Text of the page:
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August Cartoon: Sesame, the New Major Food Allergen
Sesame new major food allergen cartoon

Many are familiar with eight major food allergens already identified by the FDA: milk, eggs, fish, shellfish, tree nuts, peanuts, wheat, and soy. In April 2021, the Food Allergy Safety, Treatment, Education, and Research (FASTER) Act was signed into law. This new law declares a ninth major allergen: sesame. It will become effective on January 1, 2023. After that date, sesame will need to be declared on labels and recognized as a major food allergen. While this law is new to the United States, sesame has already been declared a major food allergen by many other countries, like ones in Europe.

Why is sesame now considered an allergen?

In the United States, 0.23% of the population has an allergy to sesame. This means that 1 in every 435 individuals are allergic to this food alone. Also, about 1.1 million adults and children have reactions to sesame. The other eight major food allergens identified by the FDA make up about 90% of allergic reactions.

Allergic reactions can range from very mild to severe and life threatening. Some mild symptoms can include upset or nauseous stomach, few hives or itchy skin rash, or runny nose and sneezing. Most of these symptoms can be relieved by taking antihistamine, such as diphenhydramine, which should be administered according to a physician’s directions.

In more severe reactions, symptoms can include difficulty breathing, shortness of breath, severe vomiting or diarrhea, swelling of lips or tongue, or wide-spread hives or rash. In these cases, an epinephrine injection is likely needed. If you see a customer having this kind of reaction, alert your manager immediately and call 911.

Sometimes it can be more difficult to know if children are experiencing an allergic reaction because they don’t know how to communicate that something is wrong. They may say things like:

  • My tongue is hot, itchy, or heavy
  • There’s bumps or hair on my tongue
  • My throat feels thick
  • There’s something stuck in my throat
  • My mouth feels funny

Pay attention and take the right steps to ensure the reaction does not worsen. Typically, a parent or guardian may have the proper medication to give the child and can administer it as directed by their doctor. If the reaction worsens or the child goes into anaphylactic shock, notify your manager and contact emergency services immediately.

What foods contain sesame?

While it seems easy to identify, sesame can hide in many foods and ingredients. Because allergic reactions usually occur because of a protein in the food, refined oils are not required to be labeled as an allergen. Sesame oil, for example, is a refined oil and is often used in Asian cuisine and products. It should still, however, be included in the ingredient list.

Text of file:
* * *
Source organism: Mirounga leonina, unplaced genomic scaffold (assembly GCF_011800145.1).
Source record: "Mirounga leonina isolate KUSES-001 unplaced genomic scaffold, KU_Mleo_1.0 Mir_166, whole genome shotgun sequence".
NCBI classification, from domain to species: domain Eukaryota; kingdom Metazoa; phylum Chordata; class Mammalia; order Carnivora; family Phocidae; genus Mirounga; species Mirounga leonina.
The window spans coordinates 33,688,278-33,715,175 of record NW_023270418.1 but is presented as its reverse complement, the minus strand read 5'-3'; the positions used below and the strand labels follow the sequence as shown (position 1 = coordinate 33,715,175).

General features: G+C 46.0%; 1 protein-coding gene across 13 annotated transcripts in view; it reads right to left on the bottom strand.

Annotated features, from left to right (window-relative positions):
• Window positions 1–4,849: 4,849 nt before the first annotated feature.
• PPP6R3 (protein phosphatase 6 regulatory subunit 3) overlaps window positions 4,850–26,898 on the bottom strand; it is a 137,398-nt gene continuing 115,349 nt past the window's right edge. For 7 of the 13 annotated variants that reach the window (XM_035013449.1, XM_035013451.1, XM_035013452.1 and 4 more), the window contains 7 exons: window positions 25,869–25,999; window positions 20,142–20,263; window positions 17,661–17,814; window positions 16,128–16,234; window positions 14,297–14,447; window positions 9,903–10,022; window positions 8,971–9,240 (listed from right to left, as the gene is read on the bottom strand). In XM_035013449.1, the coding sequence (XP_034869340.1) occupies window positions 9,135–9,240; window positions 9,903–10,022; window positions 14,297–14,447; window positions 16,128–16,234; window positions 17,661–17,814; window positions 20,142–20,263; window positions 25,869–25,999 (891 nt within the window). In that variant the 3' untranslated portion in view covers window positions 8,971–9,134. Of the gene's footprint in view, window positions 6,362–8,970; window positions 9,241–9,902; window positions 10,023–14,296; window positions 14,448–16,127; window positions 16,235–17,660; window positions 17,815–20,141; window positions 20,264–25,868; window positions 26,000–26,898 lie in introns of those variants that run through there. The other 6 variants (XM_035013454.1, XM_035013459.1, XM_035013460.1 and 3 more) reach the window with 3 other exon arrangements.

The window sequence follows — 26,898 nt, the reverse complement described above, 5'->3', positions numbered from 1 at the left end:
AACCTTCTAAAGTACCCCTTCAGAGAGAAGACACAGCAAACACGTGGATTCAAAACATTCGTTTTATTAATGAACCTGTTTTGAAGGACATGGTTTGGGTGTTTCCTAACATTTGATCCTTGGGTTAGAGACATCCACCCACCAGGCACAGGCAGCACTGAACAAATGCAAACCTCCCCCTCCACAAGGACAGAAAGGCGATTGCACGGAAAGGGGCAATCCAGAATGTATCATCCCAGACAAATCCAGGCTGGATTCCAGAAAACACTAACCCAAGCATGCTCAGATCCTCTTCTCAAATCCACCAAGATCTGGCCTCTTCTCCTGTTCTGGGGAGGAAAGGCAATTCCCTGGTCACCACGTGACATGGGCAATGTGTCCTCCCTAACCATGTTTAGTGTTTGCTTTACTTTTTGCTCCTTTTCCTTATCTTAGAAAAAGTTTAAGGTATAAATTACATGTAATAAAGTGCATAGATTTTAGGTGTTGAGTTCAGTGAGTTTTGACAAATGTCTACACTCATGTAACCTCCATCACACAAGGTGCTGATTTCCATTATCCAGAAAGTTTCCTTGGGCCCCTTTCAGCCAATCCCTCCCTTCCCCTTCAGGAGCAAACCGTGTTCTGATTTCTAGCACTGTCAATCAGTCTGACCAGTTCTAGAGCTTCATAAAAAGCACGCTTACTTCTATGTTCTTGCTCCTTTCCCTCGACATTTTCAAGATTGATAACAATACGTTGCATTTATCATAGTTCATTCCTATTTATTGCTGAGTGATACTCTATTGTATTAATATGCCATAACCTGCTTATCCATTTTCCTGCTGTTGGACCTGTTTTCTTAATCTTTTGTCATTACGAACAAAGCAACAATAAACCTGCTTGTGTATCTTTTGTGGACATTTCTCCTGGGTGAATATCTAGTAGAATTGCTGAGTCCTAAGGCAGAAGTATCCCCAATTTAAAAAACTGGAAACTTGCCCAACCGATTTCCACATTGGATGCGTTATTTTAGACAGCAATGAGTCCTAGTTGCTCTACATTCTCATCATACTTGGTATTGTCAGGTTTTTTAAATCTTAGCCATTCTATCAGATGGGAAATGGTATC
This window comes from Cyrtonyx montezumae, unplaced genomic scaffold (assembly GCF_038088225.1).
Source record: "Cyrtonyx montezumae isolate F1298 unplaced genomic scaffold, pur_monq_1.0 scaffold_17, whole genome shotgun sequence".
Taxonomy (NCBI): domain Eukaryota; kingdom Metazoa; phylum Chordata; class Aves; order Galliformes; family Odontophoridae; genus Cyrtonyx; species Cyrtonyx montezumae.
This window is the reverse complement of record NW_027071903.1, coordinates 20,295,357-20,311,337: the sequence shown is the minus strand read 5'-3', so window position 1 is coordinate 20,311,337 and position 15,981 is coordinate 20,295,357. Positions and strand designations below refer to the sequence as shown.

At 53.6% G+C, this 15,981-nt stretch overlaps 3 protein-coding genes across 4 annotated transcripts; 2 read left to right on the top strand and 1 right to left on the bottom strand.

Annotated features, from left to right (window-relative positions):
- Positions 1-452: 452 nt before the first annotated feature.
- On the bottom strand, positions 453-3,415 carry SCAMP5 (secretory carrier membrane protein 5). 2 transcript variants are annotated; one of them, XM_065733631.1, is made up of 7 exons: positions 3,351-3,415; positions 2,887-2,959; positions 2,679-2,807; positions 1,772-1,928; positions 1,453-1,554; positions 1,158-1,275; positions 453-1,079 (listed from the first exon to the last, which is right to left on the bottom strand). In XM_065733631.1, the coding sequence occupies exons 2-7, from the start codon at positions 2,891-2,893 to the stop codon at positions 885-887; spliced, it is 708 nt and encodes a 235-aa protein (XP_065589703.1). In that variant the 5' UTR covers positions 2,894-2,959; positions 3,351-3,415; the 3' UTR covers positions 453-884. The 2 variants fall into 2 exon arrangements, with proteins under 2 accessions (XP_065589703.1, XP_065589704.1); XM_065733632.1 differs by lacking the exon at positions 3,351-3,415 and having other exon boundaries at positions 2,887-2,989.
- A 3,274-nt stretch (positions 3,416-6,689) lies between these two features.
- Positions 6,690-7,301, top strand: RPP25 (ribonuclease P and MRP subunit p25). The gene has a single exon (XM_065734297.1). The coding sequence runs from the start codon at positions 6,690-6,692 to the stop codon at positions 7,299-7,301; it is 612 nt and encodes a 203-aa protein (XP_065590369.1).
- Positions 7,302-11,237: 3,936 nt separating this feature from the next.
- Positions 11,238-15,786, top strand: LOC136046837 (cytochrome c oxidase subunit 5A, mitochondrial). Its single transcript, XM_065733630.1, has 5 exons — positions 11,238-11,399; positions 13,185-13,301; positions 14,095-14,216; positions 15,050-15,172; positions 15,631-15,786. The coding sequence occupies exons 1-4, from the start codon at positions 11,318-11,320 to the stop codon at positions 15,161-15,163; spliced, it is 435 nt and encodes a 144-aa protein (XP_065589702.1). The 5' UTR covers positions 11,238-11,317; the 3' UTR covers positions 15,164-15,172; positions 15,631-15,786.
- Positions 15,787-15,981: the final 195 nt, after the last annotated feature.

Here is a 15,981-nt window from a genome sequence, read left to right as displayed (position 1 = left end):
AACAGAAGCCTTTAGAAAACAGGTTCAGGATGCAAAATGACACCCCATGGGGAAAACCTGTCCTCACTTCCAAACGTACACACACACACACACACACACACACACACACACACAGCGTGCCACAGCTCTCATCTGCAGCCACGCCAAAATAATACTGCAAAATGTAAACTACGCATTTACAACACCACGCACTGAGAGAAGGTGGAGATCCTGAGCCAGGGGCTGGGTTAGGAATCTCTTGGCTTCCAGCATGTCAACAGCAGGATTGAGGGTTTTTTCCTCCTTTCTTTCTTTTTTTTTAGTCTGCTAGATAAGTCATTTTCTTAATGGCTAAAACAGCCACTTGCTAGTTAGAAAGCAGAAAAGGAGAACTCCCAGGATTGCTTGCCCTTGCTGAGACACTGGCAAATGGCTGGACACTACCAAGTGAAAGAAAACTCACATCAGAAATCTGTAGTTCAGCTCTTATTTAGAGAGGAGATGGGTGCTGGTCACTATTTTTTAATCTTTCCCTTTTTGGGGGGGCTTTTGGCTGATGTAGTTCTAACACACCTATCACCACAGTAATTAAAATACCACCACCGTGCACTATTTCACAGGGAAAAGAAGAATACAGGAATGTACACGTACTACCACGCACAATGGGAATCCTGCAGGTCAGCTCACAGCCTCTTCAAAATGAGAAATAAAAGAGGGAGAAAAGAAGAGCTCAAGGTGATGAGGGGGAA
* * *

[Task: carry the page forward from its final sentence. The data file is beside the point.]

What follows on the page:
When you are checking food labels, always check the ingredient list and any allergen statements, like “Contains..." or “Made on the same equipment as..." Let your customer know about these statements so they can make an informed decision about if the food is safe for them to eat.

In addition, ingredients and spices that are made from sesame such as tahini, sesamol, and gomasio (also known as Japanese sesame salt) must be listed as having their common allergen. They can be labeled in a few different ways. They can have the ingredient name with “sesame" in parentheses, like “tahini (sesame)" or have a “contains sesame" allergen statement. While it is not required for manufacturers to list any allergens in the facility, many do so to ensure the risk of cross-contact is known.

How can I prevent cross-contact?

Cross-contact occurs when an allergen or allergen-containing food contaminates a non-allergen food. Because allergens are different than bacteria or other hazards, they cannot be cooked out or removed from food. When preparing an allergen-free meal, use clean and sanitized utensils, equipment, and workstation. In addition, ensure that the food you are using has not touched the allergen you are avoiding. The server or food worker should also wash their hands and serve the allergen-free dish first to ensure that cross-contact does not occur. Help your customers find options that they can eat with the equipment you can use.

If you cannot accommodate their allergy, be kind and honest with your customer.

Keeping these things in mind can help keep your customers safe. For more in-depth training on allergens or other food safety topics, visit StateFoodSafety.com.

— Janilyn Hutchings

Download/print cartoon: Sesame, the New Major Food Allergen

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